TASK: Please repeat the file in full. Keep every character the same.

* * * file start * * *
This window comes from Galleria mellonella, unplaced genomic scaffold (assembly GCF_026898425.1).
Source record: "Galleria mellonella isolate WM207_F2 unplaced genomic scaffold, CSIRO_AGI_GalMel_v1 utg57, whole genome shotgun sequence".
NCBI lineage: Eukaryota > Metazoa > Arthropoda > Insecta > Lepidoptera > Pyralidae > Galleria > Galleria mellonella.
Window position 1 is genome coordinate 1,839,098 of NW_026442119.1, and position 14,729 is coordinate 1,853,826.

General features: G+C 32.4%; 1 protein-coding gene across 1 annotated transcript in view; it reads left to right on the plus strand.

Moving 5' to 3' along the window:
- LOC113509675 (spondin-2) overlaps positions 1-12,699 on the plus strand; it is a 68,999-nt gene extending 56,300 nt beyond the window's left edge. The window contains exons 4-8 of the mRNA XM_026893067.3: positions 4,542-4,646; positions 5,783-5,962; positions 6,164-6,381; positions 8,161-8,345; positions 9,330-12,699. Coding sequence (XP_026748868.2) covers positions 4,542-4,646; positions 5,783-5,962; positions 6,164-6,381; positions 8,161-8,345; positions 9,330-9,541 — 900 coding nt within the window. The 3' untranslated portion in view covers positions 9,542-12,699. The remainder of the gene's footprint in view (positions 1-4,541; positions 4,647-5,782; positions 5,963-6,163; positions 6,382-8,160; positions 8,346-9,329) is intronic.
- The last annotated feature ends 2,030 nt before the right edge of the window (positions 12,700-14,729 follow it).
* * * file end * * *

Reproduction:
This window comes from Galleria mellonella, unplaced genomic scaffold (assembly GCF_026898425.1).
Source record: "Galleria mellonella isolate WM207_F2 unplaced genomic scaffold, CSIRO_AGI_GalMel_v1 utg57, whole genome shotgun sequence".
NCBI lineage: Eukaryota > Metazoa > Arthropoda > Insecta > Lepidoptera > Pyralidae > Galleria > Galleria mellonella.
Window position 1 is genome coordinate 1,839,098 of NW_026442119.1, and position 14,729 is coordinate 1,853,826.

General features: G+C 32.4%; 1 protein-coding gene across 1 annotated transcript in view; it reads left to right on the plus strand.

Moving 5' to 3' along the window:
- LOC113509675 (spondin-2) overlaps positions 1-12,699 on the plus strand; it is a 68,999-nt gene extending 56,300 nt beyond the window's left edge. The window contains exons 4-8 of the mRNA XM_026893067.3: positions 4,542-4,646; positions 5,783-5,962; positions 6,164-6,381; positions 8,161-8,345; positions 9,330-12,699. Coding sequence (XP_026748868.2) covers positions 4,542-4,646; positions 5,783-5,962; positions 6,164-6,381; positions 8,161-8,345; positions 9,330-9,541 — 900 coding nt within the window. The 3' untranslated portion in view covers positions 9,542-12,699. The remainder of the gene's footprint in view (positions 1-4,541; positions 4,647-5,782; positions 5,963-6,163; positions 6,382-8,160; positions 8,346-9,329) is intronic.
- The last annotated feature ends 2,030 nt before the right edge of the window (positions 12,700-14,729 follow it).